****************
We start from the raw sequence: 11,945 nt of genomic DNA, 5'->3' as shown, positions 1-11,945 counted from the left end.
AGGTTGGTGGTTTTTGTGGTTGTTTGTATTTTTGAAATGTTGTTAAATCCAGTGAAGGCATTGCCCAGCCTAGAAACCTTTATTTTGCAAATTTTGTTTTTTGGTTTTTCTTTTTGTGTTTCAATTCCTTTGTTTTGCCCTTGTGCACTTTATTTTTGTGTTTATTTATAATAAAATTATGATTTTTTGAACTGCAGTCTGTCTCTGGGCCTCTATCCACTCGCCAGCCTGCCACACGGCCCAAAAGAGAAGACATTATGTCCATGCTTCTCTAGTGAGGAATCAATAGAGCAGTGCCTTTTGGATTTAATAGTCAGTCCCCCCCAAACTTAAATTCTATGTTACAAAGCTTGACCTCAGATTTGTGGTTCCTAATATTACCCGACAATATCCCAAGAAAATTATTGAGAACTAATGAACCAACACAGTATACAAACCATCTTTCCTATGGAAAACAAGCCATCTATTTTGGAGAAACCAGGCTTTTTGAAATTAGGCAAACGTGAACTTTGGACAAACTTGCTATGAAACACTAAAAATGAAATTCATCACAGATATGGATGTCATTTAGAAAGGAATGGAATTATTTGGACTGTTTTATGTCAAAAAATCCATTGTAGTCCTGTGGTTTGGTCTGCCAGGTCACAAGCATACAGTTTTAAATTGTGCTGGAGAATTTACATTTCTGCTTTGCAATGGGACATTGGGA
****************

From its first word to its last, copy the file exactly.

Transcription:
We start from the raw sequence: 11,945 nt of genomic DNA, 5'->3' as shown, positions 1-11,945 counted from the left end.
AGGTTGGTGGTTTTTGTGGTTGTTTGTATTTTTGAAATGTTGTTAAATCCAGTGAAGGCATTGCCCAGCCTAGAAACCTTTATTTTGCAAATTTTGTTTTTTGGTTTTTCTTTTTGTGTTTCAATTCCTTTGTTTTGCCCTTGTGCACTTTATTTTTGTGTTTATTTATAATAAAATTATGATTTTTTGAACTGCAGTCTGTCTCTGGGCCTCTATCCACTCGCCAGCCTGCCACACGGCCCAAAAGAGAAGACATTATGTCCATGCTTCTCTAGTGAGGAATCAATAGAGCAGTGCCTTTTGGATTTAATAGTCAGTCCCCCCCAAACTTAAATTCTATGTTACAAAGCTTGACCTCAGATTTGTGGTTCCTAATATTACCCGACAATATCCCAAGAAAATTATTGAGAACTAATGAACCAACACAGTATACAAACCATCTTTCCTATGGAAAACAAGCCATCTATTTTGGAGAAACCAGGCTTTTTGAAATTAGGCAAACGTGAACTTTGGACAAACTTGCTATGAAACACTAAAAATGAAATTCATCACAGATATGGATGTCATTTAGAAAGGAATGGAATTATTTGGACTGTTTTATGTCAAAAAATCCATTGTAGTCCTGTGGTTTGGTCTGCCAGGTCACAAGCATACAGTTTTAAATTGTGCTGGAGAATTTACATTTCTGCTTTGCAATGGGACATTGGGA